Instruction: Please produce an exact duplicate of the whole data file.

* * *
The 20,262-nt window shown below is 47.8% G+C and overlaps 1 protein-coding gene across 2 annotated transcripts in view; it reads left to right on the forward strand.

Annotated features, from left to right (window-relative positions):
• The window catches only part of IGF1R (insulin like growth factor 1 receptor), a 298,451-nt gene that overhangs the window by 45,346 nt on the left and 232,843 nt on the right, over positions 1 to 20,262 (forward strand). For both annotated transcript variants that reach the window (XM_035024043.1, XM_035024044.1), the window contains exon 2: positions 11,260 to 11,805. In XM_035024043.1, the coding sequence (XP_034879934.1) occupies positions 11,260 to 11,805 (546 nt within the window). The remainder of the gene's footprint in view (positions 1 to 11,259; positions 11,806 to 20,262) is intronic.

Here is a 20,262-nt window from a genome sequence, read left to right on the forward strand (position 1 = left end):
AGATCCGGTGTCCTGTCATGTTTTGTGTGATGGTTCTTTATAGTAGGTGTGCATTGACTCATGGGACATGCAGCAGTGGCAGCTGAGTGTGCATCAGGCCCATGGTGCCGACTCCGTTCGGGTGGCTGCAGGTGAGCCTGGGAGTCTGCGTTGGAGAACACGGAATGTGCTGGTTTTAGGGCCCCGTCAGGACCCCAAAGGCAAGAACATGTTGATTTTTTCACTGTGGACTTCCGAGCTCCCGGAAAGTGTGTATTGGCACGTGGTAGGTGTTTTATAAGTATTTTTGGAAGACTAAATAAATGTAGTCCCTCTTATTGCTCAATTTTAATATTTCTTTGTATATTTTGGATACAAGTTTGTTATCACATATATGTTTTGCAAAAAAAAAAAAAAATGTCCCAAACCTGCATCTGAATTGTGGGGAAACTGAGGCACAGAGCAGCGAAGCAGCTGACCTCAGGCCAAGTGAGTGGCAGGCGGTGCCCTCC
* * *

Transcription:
The 20,262-nt window shown below is 47.8% G+C and overlaps 1 protein-coding gene across 2 annotated transcripts in view; it reads left to right on the forward strand.

Annotated features, from left to right (window-relative positions):
• The window catches only part of IGF1R (insulin like growth factor 1 receptor), a 298,451-nt gene that overhangs the window by 45,346 nt on the left and 232,843 nt on the right, over positions 1 to 20,262 (forward strand). For both annotated transcript variants that reach the window (XM_035024043.1, XM_035024044.1), the window contains exon 2: positions 11,260 to 11,805. In XM_035024043.1, the coding sequence (XP_034879934.1) occupies positions 11,260 to 11,805 (546 nt within the window). The remainder of the gene's footprint in view (positions 1 to 11,259; positions 11,806 to 20,262) is intronic.

Here is a 20,262-nt window from a genome sequence, read left to right on the forward strand (position 1 = left end):
AGATCCGGTGTCCTGTCATGTTTTGTGTGATGGTTCTTTATAGTAGGTGTGCATTGACTCATGGGACATGCAGCAGTGGCAGCTGAGTGTGCATCAGGCCCATGGTGCCGACTCCGTTCGGGTGGCTGCAGGTGAGCCTGGGAGTCTGCGTTGGAGAACACGGAATGTGCTGGTTTTAGGGCCCCGTCAGGACCCCAAAGGCAAGAACATGTTGATTTTTTCACTGTGGACTTCCGAGCTCCCGGAAAGTGTGTATTGGCACGTGGTAGGTGTTTTATAAGTATTTTTGGAAGACTAAATAAATGTAGTCCCTCTTATTGCTCAATTTTAATATTTCTTTGTATATTTTGGATACAAGTTTGTTATCACATATATGTTTTGCAAAAAAAAAAAAAAATGTCCCAAACCTGCATCTGAATTGTGGGGAAACTGAGGCACAGAGCAGCGAAGCAGCTGACCTCAGGCCAAGTGAGTGGCAGGCGGTGCCCTCC